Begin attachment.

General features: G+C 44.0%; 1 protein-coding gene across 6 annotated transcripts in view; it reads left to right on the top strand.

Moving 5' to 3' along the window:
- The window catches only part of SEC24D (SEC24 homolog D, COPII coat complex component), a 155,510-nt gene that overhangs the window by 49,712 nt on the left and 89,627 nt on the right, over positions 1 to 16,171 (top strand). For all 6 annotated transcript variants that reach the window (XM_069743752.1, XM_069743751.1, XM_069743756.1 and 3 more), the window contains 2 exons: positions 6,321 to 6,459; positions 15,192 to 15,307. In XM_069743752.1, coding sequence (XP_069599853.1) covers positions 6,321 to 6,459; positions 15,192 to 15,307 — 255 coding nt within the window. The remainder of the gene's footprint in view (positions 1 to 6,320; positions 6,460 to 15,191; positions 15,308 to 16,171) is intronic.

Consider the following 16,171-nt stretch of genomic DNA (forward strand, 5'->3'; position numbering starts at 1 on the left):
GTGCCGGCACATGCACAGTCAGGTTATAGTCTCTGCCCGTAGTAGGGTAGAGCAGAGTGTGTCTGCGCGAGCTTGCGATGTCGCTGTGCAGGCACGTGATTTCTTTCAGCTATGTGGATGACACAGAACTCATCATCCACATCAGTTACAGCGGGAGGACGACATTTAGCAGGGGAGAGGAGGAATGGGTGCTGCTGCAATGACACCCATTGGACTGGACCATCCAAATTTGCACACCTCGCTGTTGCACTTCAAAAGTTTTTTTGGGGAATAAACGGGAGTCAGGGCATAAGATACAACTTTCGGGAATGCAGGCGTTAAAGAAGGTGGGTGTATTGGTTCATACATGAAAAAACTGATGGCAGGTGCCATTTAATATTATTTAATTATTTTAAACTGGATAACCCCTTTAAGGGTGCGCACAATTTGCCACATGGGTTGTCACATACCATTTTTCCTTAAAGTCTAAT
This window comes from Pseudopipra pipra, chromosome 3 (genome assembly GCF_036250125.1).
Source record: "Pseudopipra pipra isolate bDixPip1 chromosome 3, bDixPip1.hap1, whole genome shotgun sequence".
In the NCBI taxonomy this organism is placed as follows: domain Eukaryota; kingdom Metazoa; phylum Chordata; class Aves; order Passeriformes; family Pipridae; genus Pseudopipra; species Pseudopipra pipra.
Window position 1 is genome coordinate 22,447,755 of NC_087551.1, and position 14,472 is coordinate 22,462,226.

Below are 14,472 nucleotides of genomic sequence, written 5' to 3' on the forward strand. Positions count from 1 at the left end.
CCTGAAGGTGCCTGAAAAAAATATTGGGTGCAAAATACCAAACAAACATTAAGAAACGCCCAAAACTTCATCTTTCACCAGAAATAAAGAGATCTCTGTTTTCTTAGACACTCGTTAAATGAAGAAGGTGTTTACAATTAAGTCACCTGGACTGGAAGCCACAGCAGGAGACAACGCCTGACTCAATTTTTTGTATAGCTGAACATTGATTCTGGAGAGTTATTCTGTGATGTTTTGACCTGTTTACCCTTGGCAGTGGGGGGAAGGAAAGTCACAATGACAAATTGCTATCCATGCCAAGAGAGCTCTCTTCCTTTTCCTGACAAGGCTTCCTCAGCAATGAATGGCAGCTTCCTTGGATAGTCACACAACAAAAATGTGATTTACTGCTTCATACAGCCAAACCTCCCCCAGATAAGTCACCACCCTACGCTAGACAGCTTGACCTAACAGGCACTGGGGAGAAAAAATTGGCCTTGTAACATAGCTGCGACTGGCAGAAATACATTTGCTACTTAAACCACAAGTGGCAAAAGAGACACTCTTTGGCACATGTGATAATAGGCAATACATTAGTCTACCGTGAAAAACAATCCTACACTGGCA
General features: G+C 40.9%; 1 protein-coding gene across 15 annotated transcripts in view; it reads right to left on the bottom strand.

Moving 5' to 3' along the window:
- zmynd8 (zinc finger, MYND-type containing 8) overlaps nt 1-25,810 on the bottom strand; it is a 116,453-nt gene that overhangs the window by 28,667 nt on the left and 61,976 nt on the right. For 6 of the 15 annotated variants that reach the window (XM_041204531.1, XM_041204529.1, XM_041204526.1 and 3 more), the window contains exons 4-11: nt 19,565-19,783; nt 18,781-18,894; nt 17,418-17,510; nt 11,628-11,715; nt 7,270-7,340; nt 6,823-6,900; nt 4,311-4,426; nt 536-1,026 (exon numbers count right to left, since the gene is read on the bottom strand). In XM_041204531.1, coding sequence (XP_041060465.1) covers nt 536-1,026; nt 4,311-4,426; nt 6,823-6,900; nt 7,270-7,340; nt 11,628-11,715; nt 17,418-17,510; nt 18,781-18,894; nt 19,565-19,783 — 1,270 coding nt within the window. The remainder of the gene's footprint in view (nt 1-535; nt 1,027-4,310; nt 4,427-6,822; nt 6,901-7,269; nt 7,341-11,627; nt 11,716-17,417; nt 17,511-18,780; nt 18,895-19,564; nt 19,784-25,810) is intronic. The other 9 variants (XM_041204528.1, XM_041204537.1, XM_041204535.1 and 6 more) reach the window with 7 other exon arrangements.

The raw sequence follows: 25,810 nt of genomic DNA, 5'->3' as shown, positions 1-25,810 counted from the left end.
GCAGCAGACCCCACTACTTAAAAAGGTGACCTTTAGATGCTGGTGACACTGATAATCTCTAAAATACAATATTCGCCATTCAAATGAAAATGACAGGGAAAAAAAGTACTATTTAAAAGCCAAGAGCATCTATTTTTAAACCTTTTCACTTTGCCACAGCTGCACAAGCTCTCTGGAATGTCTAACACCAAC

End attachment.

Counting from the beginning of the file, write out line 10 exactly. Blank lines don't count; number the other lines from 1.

Below are 14,472 nucleotides of genomic sequence, written 5' to 3' on the forward strand. Positions count from 1 at the left end.